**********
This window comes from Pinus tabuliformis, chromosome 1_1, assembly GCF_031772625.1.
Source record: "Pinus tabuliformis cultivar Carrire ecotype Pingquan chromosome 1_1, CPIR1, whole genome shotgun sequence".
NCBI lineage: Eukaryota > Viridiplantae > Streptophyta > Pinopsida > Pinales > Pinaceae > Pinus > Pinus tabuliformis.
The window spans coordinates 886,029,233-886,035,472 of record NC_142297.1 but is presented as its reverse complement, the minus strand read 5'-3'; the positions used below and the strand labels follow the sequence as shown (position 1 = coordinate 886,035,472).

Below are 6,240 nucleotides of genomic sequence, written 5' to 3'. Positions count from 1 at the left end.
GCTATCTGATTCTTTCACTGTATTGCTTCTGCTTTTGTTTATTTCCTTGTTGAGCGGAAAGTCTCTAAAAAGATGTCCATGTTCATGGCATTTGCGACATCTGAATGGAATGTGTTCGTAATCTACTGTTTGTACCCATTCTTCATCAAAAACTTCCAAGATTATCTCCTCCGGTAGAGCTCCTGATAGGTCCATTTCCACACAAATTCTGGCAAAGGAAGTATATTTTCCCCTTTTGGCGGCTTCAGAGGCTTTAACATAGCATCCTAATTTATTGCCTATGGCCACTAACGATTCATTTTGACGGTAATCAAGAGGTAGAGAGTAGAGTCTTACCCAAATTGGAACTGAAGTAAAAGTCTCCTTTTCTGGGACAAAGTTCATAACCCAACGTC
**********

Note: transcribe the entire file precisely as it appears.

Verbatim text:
This window comes from Pinus tabuliformis, chromosome 1_1, assembly GCF_031772625.1.
Source record: "Pinus tabuliformis cultivar Carrire ecotype Pingquan chromosome 1_1, CPIR1, whole genome shotgun sequence".
NCBI lineage: Eukaryota > Viridiplantae > Streptophyta > Pinopsida > Pinales > Pinaceae > Pinus > Pinus tabuliformis.
The window spans coordinates 886,029,233-886,035,472 of record NC_142297.1 but is presented as its reverse complement, the minus strand read 5'-3'; the positions used below and the strand labels follow the sequence as shown (position 1 = coordinate 886,035,472).

Below are 6,240 nucleotides of genomic sequence, written 5' to 3'. Positions count from 1 at the left end.
GCTATCTGATTCTTTCACTGTATTGCTTCTGCTTTTGTTTATTTCCTTGTTGAGCGGAAAGTCTCTAAAAAGATGTCCATGTTCATGGCATTTGCGACATCTGAATGGAATGTGTTCGTAATCTACTGTTTGTACCCATTCTTCATCAAAAACTTCCAAGATTATCTCCTCCGGTAGAGCTCCTGATAGGTCCATTTCCACACAAATTCTGGCAAAGGAAGTATATTTTCCCCTTTTGGCGGCTTCAGAGGCTTTAACATAGCATCCTAATTTATTGCCTATGGCCACTAACGATTCATTTTGACGGTAATCAAGAGGTAGAGAGTAGAGTCTTACCCAAATTGGAACTGAAGTAAAAGTCTCCTTTTCTGGGACAAAGTTCATAACCCAACGTC